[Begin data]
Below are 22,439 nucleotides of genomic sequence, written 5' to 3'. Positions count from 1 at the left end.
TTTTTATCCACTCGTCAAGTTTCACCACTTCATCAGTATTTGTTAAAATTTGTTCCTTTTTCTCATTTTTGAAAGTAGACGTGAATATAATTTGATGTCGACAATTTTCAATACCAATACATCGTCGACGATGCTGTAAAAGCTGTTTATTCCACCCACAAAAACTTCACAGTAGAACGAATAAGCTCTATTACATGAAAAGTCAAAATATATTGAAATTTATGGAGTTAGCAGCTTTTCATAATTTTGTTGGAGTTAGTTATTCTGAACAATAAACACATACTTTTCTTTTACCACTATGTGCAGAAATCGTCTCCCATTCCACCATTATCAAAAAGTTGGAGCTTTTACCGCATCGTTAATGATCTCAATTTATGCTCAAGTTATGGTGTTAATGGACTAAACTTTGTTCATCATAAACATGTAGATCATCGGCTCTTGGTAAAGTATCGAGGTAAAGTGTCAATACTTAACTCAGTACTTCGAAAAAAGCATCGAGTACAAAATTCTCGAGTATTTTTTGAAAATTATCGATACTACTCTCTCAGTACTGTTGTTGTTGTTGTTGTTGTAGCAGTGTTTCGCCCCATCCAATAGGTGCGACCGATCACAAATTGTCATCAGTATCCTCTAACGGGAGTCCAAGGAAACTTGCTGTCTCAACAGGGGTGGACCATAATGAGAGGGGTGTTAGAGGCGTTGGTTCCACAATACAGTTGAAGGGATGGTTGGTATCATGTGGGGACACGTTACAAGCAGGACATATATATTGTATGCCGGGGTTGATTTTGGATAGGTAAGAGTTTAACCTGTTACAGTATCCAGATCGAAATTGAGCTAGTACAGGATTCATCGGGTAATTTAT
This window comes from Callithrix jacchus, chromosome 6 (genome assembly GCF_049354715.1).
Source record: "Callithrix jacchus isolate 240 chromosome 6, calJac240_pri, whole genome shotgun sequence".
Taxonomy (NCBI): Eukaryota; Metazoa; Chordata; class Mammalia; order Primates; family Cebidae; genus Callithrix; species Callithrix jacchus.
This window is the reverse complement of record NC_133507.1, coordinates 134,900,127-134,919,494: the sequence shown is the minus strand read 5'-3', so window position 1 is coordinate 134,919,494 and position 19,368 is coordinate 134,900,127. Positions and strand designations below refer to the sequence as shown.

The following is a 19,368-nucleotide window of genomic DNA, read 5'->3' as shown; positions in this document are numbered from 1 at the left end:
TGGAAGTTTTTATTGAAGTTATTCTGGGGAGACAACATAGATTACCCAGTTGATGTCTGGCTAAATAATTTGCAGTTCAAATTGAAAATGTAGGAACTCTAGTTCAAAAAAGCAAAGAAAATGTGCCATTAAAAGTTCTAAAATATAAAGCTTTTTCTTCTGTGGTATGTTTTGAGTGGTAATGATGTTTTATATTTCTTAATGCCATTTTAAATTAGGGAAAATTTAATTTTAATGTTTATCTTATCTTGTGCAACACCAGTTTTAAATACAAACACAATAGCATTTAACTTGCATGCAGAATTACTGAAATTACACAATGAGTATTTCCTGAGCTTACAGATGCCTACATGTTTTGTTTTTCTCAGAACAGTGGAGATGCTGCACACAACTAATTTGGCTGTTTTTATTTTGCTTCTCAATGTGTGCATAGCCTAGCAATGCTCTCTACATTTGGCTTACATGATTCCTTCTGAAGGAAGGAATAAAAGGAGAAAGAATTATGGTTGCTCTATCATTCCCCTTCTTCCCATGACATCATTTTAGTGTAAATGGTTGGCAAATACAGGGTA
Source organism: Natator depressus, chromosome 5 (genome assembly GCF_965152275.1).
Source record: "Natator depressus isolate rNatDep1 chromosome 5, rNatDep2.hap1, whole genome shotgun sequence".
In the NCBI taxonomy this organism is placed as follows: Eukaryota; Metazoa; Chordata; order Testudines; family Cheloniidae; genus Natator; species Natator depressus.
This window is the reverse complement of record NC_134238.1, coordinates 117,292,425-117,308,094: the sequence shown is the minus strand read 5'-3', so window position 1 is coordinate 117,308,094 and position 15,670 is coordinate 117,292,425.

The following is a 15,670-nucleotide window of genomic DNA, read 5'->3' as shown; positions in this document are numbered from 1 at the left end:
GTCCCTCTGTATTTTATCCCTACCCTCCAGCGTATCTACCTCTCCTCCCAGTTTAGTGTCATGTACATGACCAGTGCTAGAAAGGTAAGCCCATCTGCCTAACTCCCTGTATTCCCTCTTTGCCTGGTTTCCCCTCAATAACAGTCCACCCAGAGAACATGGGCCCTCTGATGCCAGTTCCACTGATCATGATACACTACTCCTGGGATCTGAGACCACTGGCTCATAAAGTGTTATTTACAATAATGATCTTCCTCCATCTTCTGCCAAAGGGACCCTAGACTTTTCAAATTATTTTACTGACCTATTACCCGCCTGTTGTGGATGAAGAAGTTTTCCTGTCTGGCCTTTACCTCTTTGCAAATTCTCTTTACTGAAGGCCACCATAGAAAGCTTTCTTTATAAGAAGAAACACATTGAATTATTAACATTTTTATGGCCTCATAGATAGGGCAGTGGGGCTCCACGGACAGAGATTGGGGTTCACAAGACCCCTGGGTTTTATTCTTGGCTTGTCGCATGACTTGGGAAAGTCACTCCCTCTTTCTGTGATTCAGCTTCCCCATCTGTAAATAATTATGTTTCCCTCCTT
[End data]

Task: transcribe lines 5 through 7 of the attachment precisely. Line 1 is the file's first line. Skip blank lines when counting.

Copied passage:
Taxonomy (NCBI): Eukaryota; Metazoa; Chordata; class Mammalia; order Primates; family Cebidae; genus Callithrix; species Callithrix jacchus.
This window is the reverse complement of record NC_133507.1, coordinates 134,900,127-134,919,494: the sequence shown is the minus strand read 5'-3', so window position 1 is coordinate 134,919,494 and position 19,368 is coordinate 134,900,127. Positions and strand designations below refer to the sequence as shown.

The following is a 19,368-nucleotide window of genomic DNA, read 5'->3' as shown; positions in this document are numbered from 1 at the left end: